Wednesday, February 15, 2017

F-18 IRST Status

Infrared Search and Track (IRST) is one of the hot topics in aviation.  Supporters claim it greatly enhances the stealth of a fighter since it allows search and tracking via passive modes as opposed to active radar use.  It also allows detection of enemy aircraft that are radar stealth’ed and, thus, negates an enemy’s stealth advantage. 

The Navy has an IRST development program underway to equip the F-18E/F Hornet fleet with IRST as an effort to keep the non-stealthy F-18s relevant and combat effective in an age of stealth.

Following is a discussion of the F-18 IRST program as reported in the DOT&E 2016 Annual Report.

The F-18 IRST sensor will be mounted on the nose of a centerline fuel tank under the fuselage of the Hornet.  The current IRST21 unit is being developed by Boeing and Lockheed Martin and is descended from the F-14 IRST.  The Navy plans to procure 170 IRST units.  The current Block I will be fielded as test units and eventually upgraded to the future production Block II. 

Block I was originally scheduled to enter full rate production but the Navy decided to forego production in favor of the Block II version after a program review of the Block I test results.  This suggests that the Block I was deemed insufficiently successful to warrant production and, in typical Navy thinking, the unsuccessful Block I is bypassed in the hope that the non-existent Block II will somehow attain the success that the Block I did not.  There is nothing inherent wrong with this approach as long as we don’t commit to the Block II production before its capabilities are proven.  Too often, the Navy, faced with a failure, opts to incorporate undemonstrated “improvements” that exist only on paper and then immediately commit to production without waiting for demonstrated success.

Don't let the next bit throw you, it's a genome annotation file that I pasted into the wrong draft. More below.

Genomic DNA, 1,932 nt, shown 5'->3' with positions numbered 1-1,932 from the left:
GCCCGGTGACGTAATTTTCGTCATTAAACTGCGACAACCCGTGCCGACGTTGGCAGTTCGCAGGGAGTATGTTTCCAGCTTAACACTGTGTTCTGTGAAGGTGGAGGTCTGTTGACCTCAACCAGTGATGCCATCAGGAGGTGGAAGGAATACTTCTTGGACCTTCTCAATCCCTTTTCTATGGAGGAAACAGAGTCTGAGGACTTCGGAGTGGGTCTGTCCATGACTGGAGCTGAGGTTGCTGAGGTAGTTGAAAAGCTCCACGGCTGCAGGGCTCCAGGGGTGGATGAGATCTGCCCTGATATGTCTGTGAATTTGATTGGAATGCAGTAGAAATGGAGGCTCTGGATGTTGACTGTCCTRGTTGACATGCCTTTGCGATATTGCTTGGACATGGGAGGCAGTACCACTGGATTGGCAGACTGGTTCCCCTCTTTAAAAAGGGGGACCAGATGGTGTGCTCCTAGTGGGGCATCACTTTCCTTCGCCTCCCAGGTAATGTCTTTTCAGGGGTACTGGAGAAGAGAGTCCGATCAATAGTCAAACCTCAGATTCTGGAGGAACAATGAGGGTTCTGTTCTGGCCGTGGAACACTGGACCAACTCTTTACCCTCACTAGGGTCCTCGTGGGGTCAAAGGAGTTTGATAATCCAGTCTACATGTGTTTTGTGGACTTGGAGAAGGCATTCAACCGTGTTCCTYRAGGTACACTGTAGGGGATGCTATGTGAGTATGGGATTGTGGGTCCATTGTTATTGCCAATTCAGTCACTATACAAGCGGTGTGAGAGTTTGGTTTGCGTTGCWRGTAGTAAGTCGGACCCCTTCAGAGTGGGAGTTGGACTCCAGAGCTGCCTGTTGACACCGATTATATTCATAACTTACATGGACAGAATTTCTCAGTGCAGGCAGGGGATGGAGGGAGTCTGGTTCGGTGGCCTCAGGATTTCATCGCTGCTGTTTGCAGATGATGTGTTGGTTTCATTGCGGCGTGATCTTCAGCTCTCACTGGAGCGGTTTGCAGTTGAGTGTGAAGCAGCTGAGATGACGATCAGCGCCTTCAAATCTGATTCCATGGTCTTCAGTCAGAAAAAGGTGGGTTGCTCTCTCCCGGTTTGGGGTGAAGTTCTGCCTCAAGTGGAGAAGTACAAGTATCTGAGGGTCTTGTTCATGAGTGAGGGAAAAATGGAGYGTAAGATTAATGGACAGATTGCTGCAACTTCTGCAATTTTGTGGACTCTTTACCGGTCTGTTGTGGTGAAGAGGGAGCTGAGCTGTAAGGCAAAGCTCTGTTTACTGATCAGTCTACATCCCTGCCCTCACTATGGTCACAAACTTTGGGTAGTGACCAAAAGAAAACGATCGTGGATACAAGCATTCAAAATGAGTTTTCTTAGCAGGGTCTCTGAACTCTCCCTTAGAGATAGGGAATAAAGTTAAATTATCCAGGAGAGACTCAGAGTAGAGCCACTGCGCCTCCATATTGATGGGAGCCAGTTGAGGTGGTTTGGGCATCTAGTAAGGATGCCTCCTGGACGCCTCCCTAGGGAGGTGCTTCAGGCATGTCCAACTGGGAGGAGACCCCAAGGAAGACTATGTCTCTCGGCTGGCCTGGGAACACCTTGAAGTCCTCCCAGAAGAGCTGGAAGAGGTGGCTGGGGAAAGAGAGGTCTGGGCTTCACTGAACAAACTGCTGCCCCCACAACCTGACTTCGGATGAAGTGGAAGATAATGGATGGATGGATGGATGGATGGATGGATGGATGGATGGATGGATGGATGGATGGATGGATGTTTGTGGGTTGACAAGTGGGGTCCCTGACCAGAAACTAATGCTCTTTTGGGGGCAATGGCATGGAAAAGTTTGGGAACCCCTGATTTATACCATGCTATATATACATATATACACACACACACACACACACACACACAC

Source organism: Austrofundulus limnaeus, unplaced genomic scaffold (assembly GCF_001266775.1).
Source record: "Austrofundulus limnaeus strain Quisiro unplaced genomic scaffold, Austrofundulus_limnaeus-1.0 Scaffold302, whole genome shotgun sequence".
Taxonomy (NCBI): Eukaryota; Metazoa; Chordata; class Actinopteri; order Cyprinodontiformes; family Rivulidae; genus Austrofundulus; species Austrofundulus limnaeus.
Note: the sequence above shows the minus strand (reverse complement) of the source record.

The key development in the program thus far, Operational Assessment 2 (OA 2), took place in November 2015 when the IRST was tested under realistic combat conditions.  Unfortunately, the results were less than successful.

“The system … could not reliably detect and track targets well enough to support weapons employment in an environment that reflects realistic fighter employment and tactics.”

Immediately subsequent to this assessment, a program review was held.

“Assistant Secretary of the Navy (ASN) for Research, Development, and Acquisition (RDA) held an IRST program review on January 27, 2016, and in a September 8, 2016, Acquisition Decision Memorandum (ADM), ASN (RDA) approved a restructured program that foregoes full-rate production of Block I sensors and proceeds directly to development of the Block II system. The Block I system will not be fielded and IOT&E did not begin in 2016 as planned.

The Navy plans to hold the Block II Preliminary Design Review in May 2017 and begin IOT&E in 2020.”

As discussed, it is clear that the results of the assessment test and subsequent review indicated that the Block I IRST was not successful.  Unfortunately, instead of pausing until development could overcome whatever problems were seen, the Navy has opted to leap into Block II and has already scheduled production.

It is noteworthy that the Hornet-IRST-fuel tank combination has been approved for the full flight envelope as long as the fuel tank is empty.  Some restrictions have been placed on both launch and flight conditions with varying loads of fuel in the tank.

With the tank empty, the IRST becomes, in essence, a giant sensor the size, weight, and drag of a fuel tank!  If the tank can’t be used for fuel or only in partial load conditions, one has to wonder at the wisdom of placing the unit in a centerline fuel tank to begin with as opposed to a wing or nose mounted location.  On the other hand, DOT&E points out that the flight restrictions may not be significant.